Contrary to Hanna’s pointless idea of an outright ban, I’ll suggest the following, more realistic ideas, especially to CSULB Greeks reading this article. Greek organizations and our members need to be more open with our condemnation of the behavior of our fellow members, like those of Penn State’s Beta Theta Pi. We need to focus our attention on the education of our current and future members on the topics of hazing, sexual abuse, and the dangers of binge drinking. Every chapter needs to refocus on what they can do to prevent a tragedy like Penn State from happening within their own organization, whether it be increasing the presence of sober brothers and sisters at events, or starting sober driver ride shares within our chapters as resources. We need to further our outreach and service in our local communities instead of solely focusing on fundraisers for charities. We need to support one another and build each other up, focusing on the betterment of our community as a whole.

These tragedies should light a fire within us to reflect better on our organizations and to meet the world’s hatred for us with love and compassion. We are better than what Hanna Suarez and the media thinks of us, and the changing of our image can only be done by the positive actions we make and show to the world. Continue to wear your letters proud, as I know I will.

3 thoughts on “Re: Greek life doesn’t care about student lives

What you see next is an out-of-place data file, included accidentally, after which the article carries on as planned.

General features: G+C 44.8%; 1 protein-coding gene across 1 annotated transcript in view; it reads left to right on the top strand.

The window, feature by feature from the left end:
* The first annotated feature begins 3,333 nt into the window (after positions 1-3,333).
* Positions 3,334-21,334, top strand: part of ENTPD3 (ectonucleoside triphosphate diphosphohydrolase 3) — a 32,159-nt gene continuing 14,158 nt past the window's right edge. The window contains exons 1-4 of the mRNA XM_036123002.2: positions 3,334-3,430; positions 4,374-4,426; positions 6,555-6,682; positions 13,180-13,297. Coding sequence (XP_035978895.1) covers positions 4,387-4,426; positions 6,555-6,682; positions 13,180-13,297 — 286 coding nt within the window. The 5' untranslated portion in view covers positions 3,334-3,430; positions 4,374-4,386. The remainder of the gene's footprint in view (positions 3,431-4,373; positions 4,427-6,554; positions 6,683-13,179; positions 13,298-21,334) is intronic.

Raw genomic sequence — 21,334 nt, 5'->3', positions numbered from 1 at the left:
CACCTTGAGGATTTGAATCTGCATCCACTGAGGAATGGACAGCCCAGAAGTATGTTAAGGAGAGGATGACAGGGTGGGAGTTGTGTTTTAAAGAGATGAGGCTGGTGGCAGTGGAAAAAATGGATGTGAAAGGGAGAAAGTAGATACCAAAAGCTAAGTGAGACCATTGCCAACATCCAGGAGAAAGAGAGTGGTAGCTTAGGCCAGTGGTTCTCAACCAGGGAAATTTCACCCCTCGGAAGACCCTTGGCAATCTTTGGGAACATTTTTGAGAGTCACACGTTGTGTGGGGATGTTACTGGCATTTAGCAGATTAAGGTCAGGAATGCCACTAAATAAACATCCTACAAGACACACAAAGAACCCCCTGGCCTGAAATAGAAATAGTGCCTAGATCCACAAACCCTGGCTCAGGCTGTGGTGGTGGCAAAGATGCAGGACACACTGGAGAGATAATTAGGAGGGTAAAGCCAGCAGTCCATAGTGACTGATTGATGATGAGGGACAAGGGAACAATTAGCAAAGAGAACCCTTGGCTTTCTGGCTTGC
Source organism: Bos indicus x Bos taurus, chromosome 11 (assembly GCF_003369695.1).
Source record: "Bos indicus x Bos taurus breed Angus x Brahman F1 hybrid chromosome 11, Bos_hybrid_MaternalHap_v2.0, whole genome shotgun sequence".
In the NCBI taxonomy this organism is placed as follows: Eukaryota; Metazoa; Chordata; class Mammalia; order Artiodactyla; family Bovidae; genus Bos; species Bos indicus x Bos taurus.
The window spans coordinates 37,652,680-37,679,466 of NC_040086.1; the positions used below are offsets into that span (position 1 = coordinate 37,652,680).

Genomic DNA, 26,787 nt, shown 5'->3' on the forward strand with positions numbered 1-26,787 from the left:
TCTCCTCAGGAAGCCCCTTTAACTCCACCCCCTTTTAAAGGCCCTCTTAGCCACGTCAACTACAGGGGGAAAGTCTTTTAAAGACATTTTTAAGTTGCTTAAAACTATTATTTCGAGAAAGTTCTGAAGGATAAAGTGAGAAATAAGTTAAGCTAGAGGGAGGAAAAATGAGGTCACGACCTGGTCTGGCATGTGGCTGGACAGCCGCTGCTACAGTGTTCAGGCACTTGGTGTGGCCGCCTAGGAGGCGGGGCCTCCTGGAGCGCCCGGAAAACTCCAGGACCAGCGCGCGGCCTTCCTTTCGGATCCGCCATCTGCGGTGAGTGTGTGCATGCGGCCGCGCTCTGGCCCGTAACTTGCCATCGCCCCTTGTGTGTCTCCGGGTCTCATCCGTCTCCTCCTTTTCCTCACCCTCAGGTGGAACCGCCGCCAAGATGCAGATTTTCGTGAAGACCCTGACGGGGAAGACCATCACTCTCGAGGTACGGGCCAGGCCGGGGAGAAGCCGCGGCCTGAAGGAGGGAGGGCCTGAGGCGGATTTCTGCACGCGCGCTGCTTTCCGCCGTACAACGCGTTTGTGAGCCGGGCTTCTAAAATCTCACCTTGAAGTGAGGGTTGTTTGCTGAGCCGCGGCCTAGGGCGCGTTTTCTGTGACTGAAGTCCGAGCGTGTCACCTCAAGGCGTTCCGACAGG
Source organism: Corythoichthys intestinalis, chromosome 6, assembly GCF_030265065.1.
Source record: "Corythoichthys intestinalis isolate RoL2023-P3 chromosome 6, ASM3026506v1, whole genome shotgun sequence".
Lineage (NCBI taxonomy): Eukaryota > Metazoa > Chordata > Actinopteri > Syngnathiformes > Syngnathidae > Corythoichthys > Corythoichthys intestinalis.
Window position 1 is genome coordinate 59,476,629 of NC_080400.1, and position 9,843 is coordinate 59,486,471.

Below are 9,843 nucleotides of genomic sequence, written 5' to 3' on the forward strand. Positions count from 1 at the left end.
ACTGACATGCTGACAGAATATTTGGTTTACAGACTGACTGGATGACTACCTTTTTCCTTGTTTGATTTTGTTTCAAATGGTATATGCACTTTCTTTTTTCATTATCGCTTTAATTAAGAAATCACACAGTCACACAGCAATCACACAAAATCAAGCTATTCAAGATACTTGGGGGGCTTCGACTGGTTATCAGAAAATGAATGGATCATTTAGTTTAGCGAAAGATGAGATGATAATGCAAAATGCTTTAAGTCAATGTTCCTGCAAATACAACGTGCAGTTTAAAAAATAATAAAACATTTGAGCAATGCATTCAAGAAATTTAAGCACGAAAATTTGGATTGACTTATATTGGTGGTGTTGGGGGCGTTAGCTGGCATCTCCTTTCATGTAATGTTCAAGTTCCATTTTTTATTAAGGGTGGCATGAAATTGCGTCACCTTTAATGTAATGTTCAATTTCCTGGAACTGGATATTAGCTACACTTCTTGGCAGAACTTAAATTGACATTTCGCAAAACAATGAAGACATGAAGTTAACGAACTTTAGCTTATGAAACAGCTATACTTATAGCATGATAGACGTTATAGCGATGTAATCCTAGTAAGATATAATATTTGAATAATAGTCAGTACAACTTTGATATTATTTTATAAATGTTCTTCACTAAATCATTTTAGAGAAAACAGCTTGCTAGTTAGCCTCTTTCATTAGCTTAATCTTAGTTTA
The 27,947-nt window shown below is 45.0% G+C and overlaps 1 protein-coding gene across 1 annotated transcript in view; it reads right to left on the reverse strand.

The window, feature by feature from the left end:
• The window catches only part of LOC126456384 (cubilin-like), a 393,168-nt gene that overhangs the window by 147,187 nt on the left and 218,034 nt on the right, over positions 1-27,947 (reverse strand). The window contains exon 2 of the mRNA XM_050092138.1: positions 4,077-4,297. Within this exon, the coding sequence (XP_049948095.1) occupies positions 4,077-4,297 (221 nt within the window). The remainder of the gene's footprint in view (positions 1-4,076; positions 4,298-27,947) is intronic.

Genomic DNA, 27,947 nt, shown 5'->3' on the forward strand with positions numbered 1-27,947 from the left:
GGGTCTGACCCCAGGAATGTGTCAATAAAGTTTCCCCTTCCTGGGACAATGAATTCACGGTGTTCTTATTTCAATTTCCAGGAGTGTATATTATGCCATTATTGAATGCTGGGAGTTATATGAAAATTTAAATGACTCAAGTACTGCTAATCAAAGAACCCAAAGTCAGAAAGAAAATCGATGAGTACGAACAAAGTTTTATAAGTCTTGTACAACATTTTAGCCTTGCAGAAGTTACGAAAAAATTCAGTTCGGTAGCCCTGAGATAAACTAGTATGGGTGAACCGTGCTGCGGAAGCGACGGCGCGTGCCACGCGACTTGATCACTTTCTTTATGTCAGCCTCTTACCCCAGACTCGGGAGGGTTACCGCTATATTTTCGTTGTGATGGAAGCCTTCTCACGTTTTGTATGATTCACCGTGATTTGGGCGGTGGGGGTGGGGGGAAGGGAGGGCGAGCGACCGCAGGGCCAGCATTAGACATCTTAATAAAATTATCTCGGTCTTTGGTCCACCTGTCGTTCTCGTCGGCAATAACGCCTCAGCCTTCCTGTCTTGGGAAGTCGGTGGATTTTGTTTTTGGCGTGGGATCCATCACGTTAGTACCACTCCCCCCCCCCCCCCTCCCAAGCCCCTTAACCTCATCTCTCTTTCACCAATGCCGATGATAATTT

1. I was in the Alpha Omicron Sorority. The new members weren’t physically hazed but we were “financially” hazed. We were expected to pay up to 2000$ for one semester to join the sorority while the continuing members paid around 500$. I was banned from all the events because I did not pay and I was eventually kicked out and forgotten. Don’t be mistaken, you are definitely paying for friendship. I spoke to many of the girls and boys in the Greek community, of course they are no different or worse from any of the other “non-Greek” students. Sororities at csulb are much larger than the fraternities there and cost much more to join. If anything, the separation of women and men in the Greek community is the biggest source of the problems. It perpetuates antiquated ideas that girls can only be close friends with other girls and vise versa. It makes it so the girls must choose from a long list of over-sized and advantageously prices sororities with far stricter rules, while the boys get to choose be part of a more intimate family of friends. The people in sororities and fraternities are not bad but the structure of Greek fraternities and sororities is inherently sexist and will of course spawn sexist, discriminatory, and dangerous behavior.

    • Laura – every sorority and fraternity has financial responsibilities, and that aspect of joining is always reiterated to every New Member before she joins and after. The money you pay to the chapter is fielded into budgets that are used to facilitate chapter events, pay for the upkeep and maintenance of the chapter house, pay for fundraising, and for one-time New Member fees given to our Headquarters as administrative fees in order to input your information and to fund your badge and membership. Compared to other CSULB organizations (as well as Greek organizations across the United States), AOII’s fees are bare bones at best. I served as a New Member educator and sat on our Leadership Council for most of my time in the sorority, which included meetings on how best to use our budget and voted on its approval as a member along with my sisters.